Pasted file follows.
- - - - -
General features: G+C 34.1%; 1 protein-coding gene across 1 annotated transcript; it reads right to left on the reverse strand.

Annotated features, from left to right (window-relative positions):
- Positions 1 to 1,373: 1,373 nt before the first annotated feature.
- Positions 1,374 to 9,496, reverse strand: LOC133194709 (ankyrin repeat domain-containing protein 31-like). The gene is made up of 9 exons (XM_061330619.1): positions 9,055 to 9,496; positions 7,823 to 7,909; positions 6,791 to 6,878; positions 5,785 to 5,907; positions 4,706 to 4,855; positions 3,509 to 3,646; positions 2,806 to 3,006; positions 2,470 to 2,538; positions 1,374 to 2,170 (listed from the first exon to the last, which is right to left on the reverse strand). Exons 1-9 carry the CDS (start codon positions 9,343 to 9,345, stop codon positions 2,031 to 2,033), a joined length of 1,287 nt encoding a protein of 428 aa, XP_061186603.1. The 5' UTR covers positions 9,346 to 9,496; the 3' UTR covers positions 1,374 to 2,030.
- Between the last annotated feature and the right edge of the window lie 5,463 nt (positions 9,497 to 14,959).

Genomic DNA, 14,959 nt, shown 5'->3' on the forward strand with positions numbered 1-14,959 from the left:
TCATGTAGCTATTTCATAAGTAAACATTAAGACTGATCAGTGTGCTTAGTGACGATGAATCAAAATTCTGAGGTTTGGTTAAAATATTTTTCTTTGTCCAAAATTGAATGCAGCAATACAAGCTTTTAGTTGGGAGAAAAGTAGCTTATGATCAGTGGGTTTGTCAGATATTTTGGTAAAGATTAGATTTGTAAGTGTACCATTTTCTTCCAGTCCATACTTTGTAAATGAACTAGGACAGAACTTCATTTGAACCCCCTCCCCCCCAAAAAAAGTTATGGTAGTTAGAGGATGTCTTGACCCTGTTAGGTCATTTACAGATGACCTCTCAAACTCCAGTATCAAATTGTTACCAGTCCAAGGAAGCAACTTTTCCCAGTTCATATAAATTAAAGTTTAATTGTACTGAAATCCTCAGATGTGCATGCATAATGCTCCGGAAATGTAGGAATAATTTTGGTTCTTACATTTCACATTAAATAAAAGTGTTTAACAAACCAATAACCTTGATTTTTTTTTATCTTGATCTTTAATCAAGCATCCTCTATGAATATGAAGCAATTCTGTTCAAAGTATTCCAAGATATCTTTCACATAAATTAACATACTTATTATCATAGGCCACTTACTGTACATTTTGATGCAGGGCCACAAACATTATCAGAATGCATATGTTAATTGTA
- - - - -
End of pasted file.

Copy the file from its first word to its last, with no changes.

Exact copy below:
General features: G+C 34.1%; 1 protein-coding gene across 1 annotated transcript; it reads right to left on the reverse strand.

Annotated features, from left to right (window-relative positions):
- Positions 1 to 1,373: 1,373 nt before the first annotated feature.
- Positions 1,374 to 9,496, reverse strand: LOC133194709 (ankyrin repeat domain-containing protein 31-like). The gene is made up of 9 exons (XM_061330619.1): positions 9,055 to 9,496; positions 7,823 to 7,909; positions 6,791 to 6,878; positions 5,785 to 5,907; positions 4,706 to 4,855; positions 3,509 to 3,646; positions 2,806 to 3,006; positions 2,470 to 2,538; positions 1,374 to 2,170 (listed from the first exon to the last, which is right to left on the reverse strand). Exons 1-9 carry the CDS (start codon positions 9,343 to 9,345, stop codon positions 2,031 to 2,033), a joined length of 1,287 nt encoding a protein of 428 aa, XP_061186603.1. The 5' UTR covers positions 9,346 to 9,496; the 3' UTR covers positions 1,374 to 2,030.
- Between the last annotated feature and the right edge of the window lie 5,463 nt (positions 9,497 to 14,959).

Genomic DNA, 14,959 nt, shown 5'->3' on the forward strand with positions numbered 1-14,959 from the left:
TCATGTAGCTATTTCATAAGTAAACATTAAGACTGATCAGTGTGCTTAGTGACGATGAATCAAAATTCTGAGGTTTGGTTAAAATATTTTTCTTTGTCCAAAATTGAATGCAGCAATACAAGCTTTTAGTTGGGAGAAAAGTAGCTTATGATCAGTGGGTTTGTCAGATATTTTGGTAAAGATTAGATTTGTAAGTGTACCATTTTCTTCCAGTCCATACTTTGTAAATGAACTAGGACAGAACTTCATTTGAACCCCCTCCCCCCCAAAAAAAGTTATGGTAGTTAGAGGATGTCTTGACCCTGTTAGGTCATTTACAGATGACCTCTCAAACTCCAGTATCAAATTGTTACCAGTCCAAGGAAGCAACTTTTCCCAGTTCATATAAATTAAAGTTTAATTGTACTGAAATCCTCAGATGTGCATGCATAATGCTCCGGAAATGTAGGAATAATTTTGGTTCTTACATTTCACATTAAATAAAAGTGTTTAACAAACCAATAACCTTGATTTTTTTTTATCTTGATCTTTAATCAAGCATCCTCTATGAATATGAAGCAATTCTGTTCAAAGTATTCCAAGATATCTTTCACATAAATTAACATACTTATTATCATAGGCCACTTACTGTACATTTTGATGCAGGGCCACAAACATTATCAGAATGCATATGTTAATTGTA